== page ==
OUR GOAL: To grow programs and centers that expand Duke Law’s research and learning opportunities and effectively harness knowledge in the service of society.
Duke Law’s faculty-run research centers serve as incubators for ideas that advance legal scholarship and improve the law. By bringing scholars and practitioners together to study issues of broad legal and societal importance, these centers and programs help illuminate problems and study potential remedies. Our research centers both spring from and advance the scholarly work of our faculty, who are engaged in research that has the potential to change the legal landscape and the way we think about different areas of law.
With access to some of the world’s most creative minds across Duke’s 10 schools, Duke Law is well-positioned to develop scholarship and teaching in areas of societal importance, such as law and entrepreneurship, public law, Asian legal studies, international and comparative law, and environmental law.
Read more about how Duke Law research centers make a difference:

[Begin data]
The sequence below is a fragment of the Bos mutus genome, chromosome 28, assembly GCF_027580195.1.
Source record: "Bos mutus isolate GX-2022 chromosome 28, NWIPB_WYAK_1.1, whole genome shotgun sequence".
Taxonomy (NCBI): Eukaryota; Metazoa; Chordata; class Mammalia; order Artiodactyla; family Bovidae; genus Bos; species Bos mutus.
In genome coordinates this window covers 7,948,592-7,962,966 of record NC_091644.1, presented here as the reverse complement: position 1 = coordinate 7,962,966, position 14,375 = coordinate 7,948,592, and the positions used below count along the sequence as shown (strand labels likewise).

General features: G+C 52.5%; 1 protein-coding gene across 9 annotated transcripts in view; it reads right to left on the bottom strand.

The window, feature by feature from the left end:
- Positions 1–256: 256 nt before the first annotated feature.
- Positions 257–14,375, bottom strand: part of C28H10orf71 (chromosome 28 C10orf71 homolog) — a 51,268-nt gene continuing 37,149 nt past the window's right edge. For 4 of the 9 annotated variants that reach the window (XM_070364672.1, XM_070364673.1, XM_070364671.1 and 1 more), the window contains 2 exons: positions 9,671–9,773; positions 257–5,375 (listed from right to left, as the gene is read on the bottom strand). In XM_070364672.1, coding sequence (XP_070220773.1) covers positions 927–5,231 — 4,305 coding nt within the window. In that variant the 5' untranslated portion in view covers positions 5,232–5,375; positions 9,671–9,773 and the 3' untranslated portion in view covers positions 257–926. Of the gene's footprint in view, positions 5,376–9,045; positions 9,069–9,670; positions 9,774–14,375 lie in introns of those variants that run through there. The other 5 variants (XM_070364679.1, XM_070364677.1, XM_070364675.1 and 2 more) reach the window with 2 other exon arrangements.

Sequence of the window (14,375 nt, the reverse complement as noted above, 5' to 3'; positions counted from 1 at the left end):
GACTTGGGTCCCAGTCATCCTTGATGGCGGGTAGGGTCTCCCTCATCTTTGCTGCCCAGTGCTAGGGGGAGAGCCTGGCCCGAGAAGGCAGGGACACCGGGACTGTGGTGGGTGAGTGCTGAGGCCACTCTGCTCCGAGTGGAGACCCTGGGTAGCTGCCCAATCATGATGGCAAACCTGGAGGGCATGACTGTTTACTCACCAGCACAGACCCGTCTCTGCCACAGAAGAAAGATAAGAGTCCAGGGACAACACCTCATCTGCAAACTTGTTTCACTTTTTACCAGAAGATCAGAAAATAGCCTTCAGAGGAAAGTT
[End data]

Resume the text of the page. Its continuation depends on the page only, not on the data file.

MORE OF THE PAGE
- Center for Judicial Studies receives rave reviews from inaugural class
- Program in Public Law announces full slate of events for 2012
- Center for International and Comparative Law supports student work in Haiti, Ghana
“We designate our gifts mainly around the Program in Public Law and a professorship in the area because we believe that public law, most importantly constitutional law, is critical to our nation because it forms the basis for the legitimacy of our government and the activities it undertakes. To me, an understanding and discussion of constitutional law both in the academy as well as the general public is critical because it is one of the major forces which distinguish the values of our nation from the other countries of the world.”
– Richard Horvitz ’78 and his wife, Erica Hartman-Horvitz, are steadfast supporters of Duke Law
Where scholarship meets practice
Supporting the bench
Guided by the vision of Dean David F. Levi, a former federal judge, Duke Law’s new Center for Judicial Studies is filling a need in the academy and the judiciary for innovative scholarship and research on judicial institutions and decision-making, and for advanced educational opportunities for judges. Eighteen sitting judges – including several state Supreme Court justices, federal judges, and two international judges – made up the inaugural class of the center’s new Master’s in Judicial Studies program, the only program of its kind in the country. “I wanted to enhance my skill set, to be a good judge, the best judge I can be,” said George Hanks, Jr., a U.S. Magistrate Judge in Texas. “To do your job better, you have to understand how you do your job. And that’s what I’ve gotten here.” Learn more about the Center for Judicial Studies